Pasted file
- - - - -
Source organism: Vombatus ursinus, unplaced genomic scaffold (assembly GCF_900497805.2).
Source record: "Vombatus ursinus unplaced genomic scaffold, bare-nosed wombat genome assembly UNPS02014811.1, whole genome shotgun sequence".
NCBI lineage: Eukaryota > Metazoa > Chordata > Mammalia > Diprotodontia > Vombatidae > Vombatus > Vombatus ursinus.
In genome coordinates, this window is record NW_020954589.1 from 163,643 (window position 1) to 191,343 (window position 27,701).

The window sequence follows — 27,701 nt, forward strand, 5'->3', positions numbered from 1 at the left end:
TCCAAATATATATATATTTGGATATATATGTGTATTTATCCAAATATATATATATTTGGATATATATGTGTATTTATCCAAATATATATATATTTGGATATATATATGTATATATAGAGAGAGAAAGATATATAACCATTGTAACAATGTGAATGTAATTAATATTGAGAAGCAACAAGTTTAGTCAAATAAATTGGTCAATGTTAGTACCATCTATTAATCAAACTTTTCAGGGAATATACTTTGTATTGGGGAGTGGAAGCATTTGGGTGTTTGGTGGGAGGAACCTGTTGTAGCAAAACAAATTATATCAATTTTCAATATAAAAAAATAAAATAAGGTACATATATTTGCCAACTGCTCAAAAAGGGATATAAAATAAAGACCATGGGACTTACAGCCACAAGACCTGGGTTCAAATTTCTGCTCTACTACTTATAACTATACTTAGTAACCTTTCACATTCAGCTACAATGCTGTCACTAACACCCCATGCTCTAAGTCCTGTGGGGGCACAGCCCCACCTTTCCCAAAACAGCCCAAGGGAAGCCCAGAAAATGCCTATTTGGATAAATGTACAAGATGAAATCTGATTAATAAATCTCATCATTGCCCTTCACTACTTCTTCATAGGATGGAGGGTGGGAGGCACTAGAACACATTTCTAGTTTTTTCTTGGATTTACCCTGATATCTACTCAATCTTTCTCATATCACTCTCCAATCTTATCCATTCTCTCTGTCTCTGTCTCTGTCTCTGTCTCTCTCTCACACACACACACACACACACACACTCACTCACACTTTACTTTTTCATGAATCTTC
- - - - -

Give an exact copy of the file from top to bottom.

Source organism: Vombatus ursinus, unplaced genomic scaffold (assembly GCF_900497805.2).
Source record: "Vombatus ursinus unplaced genomic scaffold, bare-nosed wombat genome assembly UNPS02014811.1, whole genome shotgun sequence".
NCBI lineage: Eukaryota > Metazoa > Chordata > Mammalia > Diprotodontia > Vombatidae > Vombatus > Vombatus ursinus.
In genome coordinates, this window is record NW_020954589.1 from 163,643 (window position 1) to 191,343 (window position 27,701).

The window sequence follows — 27,701 nt, forward strand, 5'->3', positions numbered from 1 at the left end:
TCCAAATATATATATATTTGGATATATATGTGTATTTATCCAAATATATATATATTTGGATATATATGTGTATTTATCCAAATATATATATATTTGGATATATATATGTATATATAGAGAGAGAAAGATATATAACCATTGTAACAATGTGAATGTAATTAATATTGAGAAGCAACAAGTTTAGTCAAATAAATTGGTCAATGTTAGTACCATCTATTAATCAAACTTTTCAGGGAATATACTTTGTATTGGGGAGTGGAAGCATTTGGGTGTTTGGTGGGAGGAACCTGTTGTAGCAAAACAAATTATATCAATTTTCAATATAAAAAAATAAAATAAGGTACATATATTTGCCAACTGCTCAAAAAGGGATATAAAATAAAGACCATGGGACTTACAGCCACAAGACCTGGGTTCAAATTTCTGCTCTACTACTTATAACTATACTTAGTAACCTTTCACATTCAGCTACAATGCTGTCACTAACACCCCATGCTCTAAGTCCTGTGGGGGCACAGCCCCACCTTTCCCAAAACAGCCCAAGGGAAGCCCAGAAAATGCCTATTTGGATAAATGTACAAGATGAAATCTGATTAATAAATCTCATCATTGCCCTTCACTACTTCTTCATAGGATGGAGGGTGGGAGGCACTAGAACACATTTCTAGTTTTTTCTTGGATTTACCCTGATATCTACTCAATCTTTCTCATATCACTCTCCAATCTTATCCATTCTCTCTGTCTCTGTCTCTGTCTCTGTCTCTCTCTCACACACACACACACACACACACACTCACTCACACTTTACTTTTTCATGAATCTTC